The ultimate aim of many researchers is to design a drug, which could arrest or delay specifically the clinical evolution of symptoms of Alzheimers disease (AD). The association of increased activity of glycogen synthase kinase-3 (GSK-3) with neuronal apoptosis, amyloid metabolism, and hyperphosphorylation of protein tau makes this kinase an attractive target for the therapy of neurodegenerative diseases. Lithium has been shown to be an important inhibitor of GSK-3 activity and therefore recently suggested as one of the treatment of AD. For some time, the most widely accepted mechanism of action of lithium was its inhibitory effect on inositol monophosphatase, resulting in depletion of inositol with profound effects on phosphoinositide signaling system. Although much evidence has not supported the inositol depletion hypothesis subsequently, the important role of inositol and inositides in the CNS, in addition to their role in phosphoinositide signaling pathways, has been discussed. A new perspective on the role of glucose in neurodegenerative changes in the CNS has been emerging from several lines of evidence. These accumulated observations may improve our understanding of the links between deficient glucose metabolism in the aging brain and the events leading to the onset of AD. The impairment of glucose utilization might act as the common denominator for the development of pathological hallmarks of AD.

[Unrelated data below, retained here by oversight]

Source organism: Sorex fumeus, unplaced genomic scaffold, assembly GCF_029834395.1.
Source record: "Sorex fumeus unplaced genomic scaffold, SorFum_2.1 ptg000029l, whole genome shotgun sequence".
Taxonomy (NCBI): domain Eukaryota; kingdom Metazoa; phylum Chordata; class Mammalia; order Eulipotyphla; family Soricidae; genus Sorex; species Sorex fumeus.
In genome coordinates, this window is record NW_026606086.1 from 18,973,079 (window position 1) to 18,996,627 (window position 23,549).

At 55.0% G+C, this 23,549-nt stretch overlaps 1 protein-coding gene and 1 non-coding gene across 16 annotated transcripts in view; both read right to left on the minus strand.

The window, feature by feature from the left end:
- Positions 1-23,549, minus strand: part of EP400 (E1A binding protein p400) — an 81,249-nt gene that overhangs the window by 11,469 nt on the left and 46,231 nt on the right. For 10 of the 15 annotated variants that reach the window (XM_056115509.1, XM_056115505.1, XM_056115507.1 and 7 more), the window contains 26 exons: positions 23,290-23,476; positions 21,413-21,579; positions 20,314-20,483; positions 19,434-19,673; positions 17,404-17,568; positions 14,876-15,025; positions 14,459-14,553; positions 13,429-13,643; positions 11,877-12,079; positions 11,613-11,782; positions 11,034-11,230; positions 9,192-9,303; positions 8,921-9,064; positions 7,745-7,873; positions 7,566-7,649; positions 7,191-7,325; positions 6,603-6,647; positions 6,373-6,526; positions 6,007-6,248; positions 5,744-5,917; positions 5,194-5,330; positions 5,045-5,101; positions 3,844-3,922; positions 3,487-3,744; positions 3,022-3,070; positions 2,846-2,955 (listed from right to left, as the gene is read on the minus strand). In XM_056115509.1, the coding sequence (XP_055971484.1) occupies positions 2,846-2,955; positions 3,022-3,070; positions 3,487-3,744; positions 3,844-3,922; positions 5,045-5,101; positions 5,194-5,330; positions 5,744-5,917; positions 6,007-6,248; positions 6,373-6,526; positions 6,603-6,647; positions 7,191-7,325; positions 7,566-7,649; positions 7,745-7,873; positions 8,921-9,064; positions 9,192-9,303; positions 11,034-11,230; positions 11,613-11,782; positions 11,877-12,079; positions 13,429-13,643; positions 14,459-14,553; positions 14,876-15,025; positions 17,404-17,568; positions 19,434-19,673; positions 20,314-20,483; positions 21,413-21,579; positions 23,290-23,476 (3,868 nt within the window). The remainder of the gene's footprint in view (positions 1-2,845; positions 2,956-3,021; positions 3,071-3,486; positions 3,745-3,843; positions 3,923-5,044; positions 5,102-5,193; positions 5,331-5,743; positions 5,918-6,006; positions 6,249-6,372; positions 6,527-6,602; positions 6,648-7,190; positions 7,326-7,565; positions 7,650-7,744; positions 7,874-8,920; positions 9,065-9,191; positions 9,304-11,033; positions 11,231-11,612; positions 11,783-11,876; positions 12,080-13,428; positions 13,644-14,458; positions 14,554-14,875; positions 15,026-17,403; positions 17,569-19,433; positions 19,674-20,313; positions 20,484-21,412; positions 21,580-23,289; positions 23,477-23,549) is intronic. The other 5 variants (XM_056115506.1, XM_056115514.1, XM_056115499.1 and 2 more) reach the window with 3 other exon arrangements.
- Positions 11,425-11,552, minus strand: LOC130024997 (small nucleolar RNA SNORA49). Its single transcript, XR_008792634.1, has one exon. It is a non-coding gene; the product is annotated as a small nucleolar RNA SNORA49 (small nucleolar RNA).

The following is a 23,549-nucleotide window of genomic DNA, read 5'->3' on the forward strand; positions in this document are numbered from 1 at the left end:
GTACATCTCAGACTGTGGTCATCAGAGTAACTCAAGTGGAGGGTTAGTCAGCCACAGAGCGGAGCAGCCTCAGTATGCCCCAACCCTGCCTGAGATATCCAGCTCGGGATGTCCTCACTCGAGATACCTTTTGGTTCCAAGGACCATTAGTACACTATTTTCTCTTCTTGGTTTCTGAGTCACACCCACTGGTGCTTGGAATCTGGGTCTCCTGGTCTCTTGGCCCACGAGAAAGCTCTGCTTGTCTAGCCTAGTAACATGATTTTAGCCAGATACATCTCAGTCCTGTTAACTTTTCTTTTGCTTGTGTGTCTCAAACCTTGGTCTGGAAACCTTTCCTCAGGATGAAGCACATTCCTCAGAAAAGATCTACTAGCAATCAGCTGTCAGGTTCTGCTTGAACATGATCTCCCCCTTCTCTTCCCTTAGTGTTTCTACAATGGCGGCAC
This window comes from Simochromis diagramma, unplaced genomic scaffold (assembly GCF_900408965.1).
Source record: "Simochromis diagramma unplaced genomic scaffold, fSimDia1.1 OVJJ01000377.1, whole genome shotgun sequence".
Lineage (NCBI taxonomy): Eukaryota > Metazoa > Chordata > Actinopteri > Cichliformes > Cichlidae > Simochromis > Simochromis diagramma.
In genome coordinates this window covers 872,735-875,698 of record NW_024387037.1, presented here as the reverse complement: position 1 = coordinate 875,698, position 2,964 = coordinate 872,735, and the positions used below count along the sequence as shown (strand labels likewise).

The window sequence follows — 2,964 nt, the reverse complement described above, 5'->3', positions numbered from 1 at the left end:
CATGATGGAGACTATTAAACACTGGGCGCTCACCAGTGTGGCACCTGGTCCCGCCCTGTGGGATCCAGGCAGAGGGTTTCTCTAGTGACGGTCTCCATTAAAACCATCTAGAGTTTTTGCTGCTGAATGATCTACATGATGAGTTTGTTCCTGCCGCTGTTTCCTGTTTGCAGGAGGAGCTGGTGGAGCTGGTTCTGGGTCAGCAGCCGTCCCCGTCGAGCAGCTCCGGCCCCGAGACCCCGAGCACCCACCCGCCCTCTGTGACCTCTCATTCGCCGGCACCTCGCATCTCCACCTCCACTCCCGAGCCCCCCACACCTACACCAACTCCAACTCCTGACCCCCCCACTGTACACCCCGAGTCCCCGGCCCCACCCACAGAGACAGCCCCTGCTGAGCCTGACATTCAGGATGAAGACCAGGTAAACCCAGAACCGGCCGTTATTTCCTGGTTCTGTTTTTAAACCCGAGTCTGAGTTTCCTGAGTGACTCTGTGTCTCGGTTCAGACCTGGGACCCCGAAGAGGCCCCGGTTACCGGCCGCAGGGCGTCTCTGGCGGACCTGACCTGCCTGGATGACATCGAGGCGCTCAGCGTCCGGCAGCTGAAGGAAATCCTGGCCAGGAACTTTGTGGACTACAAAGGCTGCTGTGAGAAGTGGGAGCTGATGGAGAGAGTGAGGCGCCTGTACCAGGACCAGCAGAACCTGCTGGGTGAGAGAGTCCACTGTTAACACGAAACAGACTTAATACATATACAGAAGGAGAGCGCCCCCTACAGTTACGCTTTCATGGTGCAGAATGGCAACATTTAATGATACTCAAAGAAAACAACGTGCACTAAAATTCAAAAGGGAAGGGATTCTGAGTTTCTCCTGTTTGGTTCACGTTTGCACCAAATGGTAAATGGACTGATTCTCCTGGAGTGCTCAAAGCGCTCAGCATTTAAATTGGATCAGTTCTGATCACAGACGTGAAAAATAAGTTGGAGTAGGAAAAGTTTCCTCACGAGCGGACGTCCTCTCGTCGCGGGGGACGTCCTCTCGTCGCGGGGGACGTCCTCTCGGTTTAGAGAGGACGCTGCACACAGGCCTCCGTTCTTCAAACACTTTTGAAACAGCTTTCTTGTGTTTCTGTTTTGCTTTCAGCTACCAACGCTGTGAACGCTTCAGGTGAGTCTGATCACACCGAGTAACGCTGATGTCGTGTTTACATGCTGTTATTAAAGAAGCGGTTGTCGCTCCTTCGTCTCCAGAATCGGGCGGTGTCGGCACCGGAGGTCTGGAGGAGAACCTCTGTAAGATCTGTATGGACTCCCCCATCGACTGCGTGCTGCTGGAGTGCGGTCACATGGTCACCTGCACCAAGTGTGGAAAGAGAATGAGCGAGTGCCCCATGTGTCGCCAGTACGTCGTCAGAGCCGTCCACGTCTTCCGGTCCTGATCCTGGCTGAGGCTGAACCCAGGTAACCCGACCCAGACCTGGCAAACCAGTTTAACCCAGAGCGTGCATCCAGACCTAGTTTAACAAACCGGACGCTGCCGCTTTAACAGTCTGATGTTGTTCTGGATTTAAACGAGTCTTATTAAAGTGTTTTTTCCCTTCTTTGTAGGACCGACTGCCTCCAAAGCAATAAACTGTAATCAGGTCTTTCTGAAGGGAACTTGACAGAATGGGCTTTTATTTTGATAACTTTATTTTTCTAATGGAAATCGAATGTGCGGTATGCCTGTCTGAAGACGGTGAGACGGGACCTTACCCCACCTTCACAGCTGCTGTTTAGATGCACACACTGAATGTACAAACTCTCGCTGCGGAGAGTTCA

Keywords: Alzheimer's disease, acetylcholinesterase, beta amyloid, protein tau, glycogen synthase kinase-3, inositol monophosphatase, inositides, lithium
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